Blame the Operating System
by Andrea W. Cordingly
If you are like me, you still include some Microsoft Windows use in your work or habits. Not that I am particularly keen to disclose this information about myself. But it's true and I needed to air it before I make my point.
As I finished watching a DVD movie on my Windows system, I decided to press the drive button and forgo the formalities of stopping the program, ejecting the disk, closing the program etc. With my Linux system I don't get nearly as much pressure to follow specific tasks. My mistake. I could not get my disk to eject, nor did the program continue to respond.
No big deal, I've had similar issues with Windows dozens of times. I just open the task manager, choose the silly DVD player application and end the task. WRONG! Instead, not even task manager worked. I kept telling it to end task. I was stuck. My DVD drive would not release the disk, the software would not listen to me and close. And Windows would not allow me to do anything anymore including rebooting!
Then all of a sudden, about three minutes into this fiasco, my DVD drive opens! I quickly grab the disk, close the drive, and flick the surge protector. I breathe a sigh of relief then start scratching my head in amazement.
"Wait," you say, what's all this got to do with blaming an OS? I have to take off my sweater and drink something cold to chill before writing further. You see I don't experience this with Linux for several reasons. I can get to them in a moment. But let's put this into perspective okay?
I have a Microprocessor in my system that can easily handle over 120 million instructions per second. If you like to get real geeky with me, consider this. The Intel processor I'm using is able to calculate the SuperPI number crunching benchmark to one million digits in about 100 seconds. It takes my Pentium 4 system less than two minutes to figure out this benchmark, and the Pentium 4 is notoriously bad at FPU calculations. On a bad day, this beautiful system can do some very serious powered thinking, and at speeds that even ten years ago NASA didn't have in their control rooms.
But, the very same system can not "think” through the decision to release the freakin' DVD drive without locking up for three minutes? How's that possible? The answer lies not with the hardware but the Operating System that drives the hardware.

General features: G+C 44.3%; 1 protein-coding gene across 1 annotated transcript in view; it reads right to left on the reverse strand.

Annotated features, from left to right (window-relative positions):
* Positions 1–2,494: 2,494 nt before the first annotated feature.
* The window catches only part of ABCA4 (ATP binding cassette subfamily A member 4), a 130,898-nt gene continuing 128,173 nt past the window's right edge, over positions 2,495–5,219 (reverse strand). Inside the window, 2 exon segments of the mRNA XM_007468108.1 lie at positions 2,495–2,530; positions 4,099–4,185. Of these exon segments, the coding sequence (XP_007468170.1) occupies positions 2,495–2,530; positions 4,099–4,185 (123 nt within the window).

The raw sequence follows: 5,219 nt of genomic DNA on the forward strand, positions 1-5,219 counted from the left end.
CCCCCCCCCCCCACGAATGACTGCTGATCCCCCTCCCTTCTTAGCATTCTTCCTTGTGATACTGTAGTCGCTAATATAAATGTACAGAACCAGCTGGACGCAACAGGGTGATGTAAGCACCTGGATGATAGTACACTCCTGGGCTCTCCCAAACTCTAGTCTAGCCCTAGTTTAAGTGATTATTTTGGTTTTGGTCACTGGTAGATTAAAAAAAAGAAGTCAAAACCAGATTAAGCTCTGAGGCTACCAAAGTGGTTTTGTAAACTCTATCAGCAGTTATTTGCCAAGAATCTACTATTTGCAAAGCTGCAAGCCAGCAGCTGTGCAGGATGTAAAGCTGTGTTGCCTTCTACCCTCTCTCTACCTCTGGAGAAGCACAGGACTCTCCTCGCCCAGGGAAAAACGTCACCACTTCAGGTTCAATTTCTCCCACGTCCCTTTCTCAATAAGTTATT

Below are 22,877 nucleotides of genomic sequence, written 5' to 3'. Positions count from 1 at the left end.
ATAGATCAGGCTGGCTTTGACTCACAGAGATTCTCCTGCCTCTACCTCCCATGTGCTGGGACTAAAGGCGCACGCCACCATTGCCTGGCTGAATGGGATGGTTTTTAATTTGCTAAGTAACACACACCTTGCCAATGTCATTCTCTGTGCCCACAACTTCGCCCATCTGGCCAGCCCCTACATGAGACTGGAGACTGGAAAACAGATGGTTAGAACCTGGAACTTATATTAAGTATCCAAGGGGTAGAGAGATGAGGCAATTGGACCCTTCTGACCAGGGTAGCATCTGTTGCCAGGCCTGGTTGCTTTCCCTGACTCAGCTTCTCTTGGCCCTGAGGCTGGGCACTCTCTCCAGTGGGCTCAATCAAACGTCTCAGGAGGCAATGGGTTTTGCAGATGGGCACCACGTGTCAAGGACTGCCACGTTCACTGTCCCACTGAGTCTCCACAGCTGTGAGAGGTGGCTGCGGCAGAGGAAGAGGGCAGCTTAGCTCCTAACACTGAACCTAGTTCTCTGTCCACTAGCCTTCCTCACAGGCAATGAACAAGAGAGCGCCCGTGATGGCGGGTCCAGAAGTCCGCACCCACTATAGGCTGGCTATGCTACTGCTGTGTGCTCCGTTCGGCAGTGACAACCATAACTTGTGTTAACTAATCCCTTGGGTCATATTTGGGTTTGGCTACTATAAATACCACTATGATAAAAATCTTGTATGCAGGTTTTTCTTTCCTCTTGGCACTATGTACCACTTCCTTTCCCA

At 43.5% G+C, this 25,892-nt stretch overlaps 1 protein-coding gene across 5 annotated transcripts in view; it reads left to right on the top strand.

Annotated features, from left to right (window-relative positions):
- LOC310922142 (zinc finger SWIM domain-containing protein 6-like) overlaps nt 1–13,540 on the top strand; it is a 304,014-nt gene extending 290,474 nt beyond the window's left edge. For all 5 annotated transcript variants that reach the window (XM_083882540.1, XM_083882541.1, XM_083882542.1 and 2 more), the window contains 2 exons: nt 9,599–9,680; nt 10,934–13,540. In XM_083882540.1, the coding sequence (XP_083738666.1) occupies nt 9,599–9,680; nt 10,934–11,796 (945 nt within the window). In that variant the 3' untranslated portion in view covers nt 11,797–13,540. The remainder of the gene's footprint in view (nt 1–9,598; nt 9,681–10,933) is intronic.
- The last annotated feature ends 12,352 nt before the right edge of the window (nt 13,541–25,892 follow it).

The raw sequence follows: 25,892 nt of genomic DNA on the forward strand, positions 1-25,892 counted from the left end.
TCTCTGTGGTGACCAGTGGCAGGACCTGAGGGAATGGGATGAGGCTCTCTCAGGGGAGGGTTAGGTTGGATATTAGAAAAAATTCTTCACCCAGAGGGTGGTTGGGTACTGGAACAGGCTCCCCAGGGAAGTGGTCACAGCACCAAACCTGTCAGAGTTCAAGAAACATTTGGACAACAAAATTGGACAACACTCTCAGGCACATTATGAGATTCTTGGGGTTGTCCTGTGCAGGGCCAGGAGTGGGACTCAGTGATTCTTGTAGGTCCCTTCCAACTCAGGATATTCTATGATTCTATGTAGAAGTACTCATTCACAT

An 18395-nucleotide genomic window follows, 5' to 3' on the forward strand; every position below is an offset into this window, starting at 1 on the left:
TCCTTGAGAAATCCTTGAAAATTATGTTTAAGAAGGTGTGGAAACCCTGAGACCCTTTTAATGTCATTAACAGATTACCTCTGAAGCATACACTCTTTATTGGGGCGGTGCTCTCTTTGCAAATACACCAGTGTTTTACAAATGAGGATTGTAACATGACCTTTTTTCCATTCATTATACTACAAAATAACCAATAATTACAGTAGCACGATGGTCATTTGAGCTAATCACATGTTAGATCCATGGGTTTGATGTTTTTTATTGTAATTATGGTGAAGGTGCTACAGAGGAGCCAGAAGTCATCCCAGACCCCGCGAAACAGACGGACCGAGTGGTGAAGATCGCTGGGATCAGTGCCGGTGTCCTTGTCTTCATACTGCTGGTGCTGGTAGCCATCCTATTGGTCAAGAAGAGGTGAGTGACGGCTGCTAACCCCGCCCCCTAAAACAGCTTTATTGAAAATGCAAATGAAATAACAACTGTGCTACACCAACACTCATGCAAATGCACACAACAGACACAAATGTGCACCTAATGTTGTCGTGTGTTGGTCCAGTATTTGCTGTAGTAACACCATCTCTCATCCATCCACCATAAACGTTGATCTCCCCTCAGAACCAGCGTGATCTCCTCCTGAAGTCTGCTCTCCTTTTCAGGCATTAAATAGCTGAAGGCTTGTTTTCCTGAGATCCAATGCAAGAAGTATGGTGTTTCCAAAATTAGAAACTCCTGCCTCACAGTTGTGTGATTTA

Today, I think some very good, robust hardware is slave to OS issues that had 20 years to get refined and resolved. For example, failures and execution response errors should not need to take a full three minutes to process.
Even with the wait states, my system taking three minutes to figure out that "gee there really is no DVD disk in the drive any more and I should give control back" is unacceptable. It's unacceptable code driving my reasonably powerful computer.
With Linux, hardware components are not slaves to the application functions. Thankfully, these things are nicely divided and kept isolated. When I tell Linux to unmount and eject my DVD, that's what it does without issue -- and every time. The result is that a person actually runs the computer - rather than the other way around.
I am finding that it is not just big enterprise hardware that needs to be emancipated, but that regular users like myself, sitting at home trying to do work while sipping coffee also need our systems emancipated! Look, there's a good reason why 7 of the 10 fastest super computers in the world run Linux.
Well, it is most likey because based on FLOP/MIPS and FPU calculations it would take a lot more hardware to get the same results using the alternative. And more importantly, none of those true and awesome super computer geeks are going to allow an Operating System to embarrass them by taking longer to calculate the opening of a drive door than performing exponential number crunching.
So, tomorrow I plan to write over the Windows hard disk partitions with something that actually incorporates the processing power -- Linux.
This brief opinion piece should not be construed as factual information, and only contains the opinions and personal experiences of the author at the time of publication. Reallylinux.com could not find information in this article that at the time of publication was inaccurate. However, the opinions and personal experiences that have been posted do not express the opinions of Reallylinux.com and are not endorsed in any way. Linux is a registered trademark of Linus Torvalds. IBM, PC-DOS, and OS/2 are the registered trademarks or trademarks of International Business Machines. Microsoft, Microsoft Windows are trademarks or registered trademarks of Microsoft Corporation both in the United States and Internationally. All other trademarks or registered trademarks in this opinion piece belong to their respective owners.